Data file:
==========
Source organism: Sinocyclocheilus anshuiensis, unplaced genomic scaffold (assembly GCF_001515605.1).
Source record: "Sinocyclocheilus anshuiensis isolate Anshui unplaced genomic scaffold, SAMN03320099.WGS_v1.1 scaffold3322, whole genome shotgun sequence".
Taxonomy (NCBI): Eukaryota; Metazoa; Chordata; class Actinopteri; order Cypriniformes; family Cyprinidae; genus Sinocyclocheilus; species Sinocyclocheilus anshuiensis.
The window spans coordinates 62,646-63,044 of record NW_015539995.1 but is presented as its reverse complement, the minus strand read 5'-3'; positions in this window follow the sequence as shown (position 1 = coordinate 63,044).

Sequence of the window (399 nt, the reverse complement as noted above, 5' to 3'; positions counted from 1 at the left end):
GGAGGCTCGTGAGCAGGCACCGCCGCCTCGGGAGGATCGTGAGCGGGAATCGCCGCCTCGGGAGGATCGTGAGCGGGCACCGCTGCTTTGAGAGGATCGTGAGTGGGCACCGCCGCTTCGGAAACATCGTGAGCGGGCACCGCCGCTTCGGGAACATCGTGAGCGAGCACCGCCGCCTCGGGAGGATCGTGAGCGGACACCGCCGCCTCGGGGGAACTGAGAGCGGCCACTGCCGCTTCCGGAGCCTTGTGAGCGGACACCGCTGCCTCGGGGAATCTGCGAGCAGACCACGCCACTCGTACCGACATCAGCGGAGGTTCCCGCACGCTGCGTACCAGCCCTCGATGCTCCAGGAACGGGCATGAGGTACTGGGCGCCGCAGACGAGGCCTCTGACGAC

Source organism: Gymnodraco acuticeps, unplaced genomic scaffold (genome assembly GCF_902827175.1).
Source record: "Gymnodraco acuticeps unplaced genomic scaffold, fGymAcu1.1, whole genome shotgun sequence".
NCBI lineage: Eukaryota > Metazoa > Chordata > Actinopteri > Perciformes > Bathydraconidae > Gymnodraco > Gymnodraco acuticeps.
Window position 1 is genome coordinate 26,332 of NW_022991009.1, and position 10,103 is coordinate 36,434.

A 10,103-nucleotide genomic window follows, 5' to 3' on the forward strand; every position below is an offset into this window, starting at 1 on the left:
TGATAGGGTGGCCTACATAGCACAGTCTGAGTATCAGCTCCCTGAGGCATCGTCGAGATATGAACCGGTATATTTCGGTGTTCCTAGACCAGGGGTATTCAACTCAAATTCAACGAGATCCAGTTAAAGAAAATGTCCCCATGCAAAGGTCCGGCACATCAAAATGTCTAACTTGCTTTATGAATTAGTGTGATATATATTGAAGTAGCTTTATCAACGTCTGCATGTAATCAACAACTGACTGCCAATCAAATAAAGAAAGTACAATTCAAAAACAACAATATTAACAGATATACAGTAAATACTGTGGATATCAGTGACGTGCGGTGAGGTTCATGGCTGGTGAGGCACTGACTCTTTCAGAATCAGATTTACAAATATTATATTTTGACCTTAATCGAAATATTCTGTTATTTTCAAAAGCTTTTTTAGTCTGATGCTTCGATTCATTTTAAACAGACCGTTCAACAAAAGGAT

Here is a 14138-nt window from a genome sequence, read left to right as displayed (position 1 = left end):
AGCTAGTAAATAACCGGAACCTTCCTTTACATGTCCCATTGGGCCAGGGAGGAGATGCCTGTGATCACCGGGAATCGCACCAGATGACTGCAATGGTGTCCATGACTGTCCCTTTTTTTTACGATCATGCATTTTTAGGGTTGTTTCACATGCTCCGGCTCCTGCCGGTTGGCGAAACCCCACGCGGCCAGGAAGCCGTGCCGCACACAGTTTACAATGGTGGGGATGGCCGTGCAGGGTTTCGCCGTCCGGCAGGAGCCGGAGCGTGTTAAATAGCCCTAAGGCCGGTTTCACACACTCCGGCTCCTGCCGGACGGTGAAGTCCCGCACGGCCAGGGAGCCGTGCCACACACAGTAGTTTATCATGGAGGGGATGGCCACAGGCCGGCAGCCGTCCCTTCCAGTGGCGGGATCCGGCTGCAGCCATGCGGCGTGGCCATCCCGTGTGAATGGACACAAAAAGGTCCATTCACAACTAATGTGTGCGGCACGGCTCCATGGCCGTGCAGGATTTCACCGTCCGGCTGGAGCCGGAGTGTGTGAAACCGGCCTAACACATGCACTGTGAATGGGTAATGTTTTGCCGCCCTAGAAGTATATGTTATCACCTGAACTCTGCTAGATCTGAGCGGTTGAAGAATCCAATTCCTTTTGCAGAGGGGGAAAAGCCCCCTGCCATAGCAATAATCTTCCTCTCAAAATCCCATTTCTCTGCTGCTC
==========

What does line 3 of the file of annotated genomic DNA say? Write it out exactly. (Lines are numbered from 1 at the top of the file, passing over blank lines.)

Taxonomy (NCBI): Eukaryota; Metazoa; Chordata; class Actinopteri; order Cypriniformes; family Cyprinidae; genus Sinocyclocheilus; species Sinocyclocheilus anshuiensis.